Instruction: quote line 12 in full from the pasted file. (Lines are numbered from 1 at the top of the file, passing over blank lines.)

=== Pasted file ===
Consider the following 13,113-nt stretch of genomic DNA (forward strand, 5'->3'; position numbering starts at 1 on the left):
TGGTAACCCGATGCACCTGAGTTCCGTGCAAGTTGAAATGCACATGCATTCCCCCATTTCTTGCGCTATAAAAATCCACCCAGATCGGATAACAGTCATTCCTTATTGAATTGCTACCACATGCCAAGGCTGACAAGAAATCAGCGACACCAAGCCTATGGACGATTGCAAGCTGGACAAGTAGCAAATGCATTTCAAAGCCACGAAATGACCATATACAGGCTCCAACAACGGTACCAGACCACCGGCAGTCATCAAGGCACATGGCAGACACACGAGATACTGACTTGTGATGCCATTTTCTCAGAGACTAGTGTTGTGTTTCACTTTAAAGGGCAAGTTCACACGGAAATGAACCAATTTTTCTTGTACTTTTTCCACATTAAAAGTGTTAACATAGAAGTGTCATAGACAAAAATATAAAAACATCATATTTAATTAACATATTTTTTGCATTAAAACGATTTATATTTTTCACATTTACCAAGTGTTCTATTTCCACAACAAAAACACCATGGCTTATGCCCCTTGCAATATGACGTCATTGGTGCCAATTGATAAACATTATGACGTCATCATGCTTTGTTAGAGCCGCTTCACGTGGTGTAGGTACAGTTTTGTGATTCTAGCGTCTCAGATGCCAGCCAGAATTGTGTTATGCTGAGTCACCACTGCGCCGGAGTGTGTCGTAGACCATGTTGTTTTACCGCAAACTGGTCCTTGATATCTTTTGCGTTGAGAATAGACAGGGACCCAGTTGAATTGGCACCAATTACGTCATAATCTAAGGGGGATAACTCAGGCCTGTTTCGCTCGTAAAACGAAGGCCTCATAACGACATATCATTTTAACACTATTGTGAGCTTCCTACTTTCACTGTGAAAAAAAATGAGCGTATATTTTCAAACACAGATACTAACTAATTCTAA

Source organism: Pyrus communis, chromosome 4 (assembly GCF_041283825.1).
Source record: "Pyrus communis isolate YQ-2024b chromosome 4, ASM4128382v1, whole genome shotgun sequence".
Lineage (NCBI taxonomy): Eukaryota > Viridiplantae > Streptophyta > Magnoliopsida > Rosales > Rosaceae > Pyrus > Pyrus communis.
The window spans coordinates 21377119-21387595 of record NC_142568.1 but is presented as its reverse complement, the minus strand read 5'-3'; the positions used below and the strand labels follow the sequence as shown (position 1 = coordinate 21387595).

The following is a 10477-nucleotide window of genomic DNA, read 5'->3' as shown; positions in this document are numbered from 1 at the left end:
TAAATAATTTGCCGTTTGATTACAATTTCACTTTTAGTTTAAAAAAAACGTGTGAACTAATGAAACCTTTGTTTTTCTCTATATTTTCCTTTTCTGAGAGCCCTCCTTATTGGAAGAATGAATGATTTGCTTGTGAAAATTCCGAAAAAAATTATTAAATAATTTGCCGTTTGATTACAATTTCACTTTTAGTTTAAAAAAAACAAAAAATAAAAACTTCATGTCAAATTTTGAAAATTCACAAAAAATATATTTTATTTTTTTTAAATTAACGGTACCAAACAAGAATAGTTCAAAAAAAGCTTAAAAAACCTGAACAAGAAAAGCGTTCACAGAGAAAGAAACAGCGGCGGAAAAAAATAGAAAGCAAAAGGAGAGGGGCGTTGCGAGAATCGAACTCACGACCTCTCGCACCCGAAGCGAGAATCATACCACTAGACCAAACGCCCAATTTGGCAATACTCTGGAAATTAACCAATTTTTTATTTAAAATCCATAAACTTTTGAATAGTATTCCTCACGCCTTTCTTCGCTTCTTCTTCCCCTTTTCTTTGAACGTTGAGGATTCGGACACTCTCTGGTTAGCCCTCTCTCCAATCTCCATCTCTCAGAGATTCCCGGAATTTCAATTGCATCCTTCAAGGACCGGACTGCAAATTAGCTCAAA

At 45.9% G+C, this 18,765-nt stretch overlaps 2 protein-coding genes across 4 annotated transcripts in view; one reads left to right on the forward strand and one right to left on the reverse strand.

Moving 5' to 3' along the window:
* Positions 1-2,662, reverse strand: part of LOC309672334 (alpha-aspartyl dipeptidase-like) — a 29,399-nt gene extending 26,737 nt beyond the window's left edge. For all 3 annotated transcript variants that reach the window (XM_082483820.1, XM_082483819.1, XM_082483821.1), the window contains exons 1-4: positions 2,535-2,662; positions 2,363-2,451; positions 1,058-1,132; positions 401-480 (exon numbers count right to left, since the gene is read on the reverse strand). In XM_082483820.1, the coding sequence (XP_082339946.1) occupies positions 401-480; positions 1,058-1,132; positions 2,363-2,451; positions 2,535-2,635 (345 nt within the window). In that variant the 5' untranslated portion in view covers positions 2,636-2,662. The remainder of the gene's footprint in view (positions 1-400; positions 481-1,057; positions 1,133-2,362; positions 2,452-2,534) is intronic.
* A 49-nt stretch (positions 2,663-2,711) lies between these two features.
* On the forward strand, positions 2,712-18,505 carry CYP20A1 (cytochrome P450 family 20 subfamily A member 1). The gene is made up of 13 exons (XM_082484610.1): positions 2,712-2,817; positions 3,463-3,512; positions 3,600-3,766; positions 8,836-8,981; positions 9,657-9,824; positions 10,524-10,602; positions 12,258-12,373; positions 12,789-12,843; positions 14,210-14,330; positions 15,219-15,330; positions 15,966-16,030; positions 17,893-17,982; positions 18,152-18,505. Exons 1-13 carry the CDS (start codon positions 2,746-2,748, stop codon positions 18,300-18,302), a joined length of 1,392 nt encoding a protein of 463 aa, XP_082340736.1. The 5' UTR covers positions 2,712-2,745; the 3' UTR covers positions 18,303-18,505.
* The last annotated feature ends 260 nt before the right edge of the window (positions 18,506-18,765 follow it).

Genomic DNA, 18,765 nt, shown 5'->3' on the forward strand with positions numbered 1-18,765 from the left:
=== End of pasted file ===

* A 49-nt stretch (positions 2,663-2,711) lies between these two features.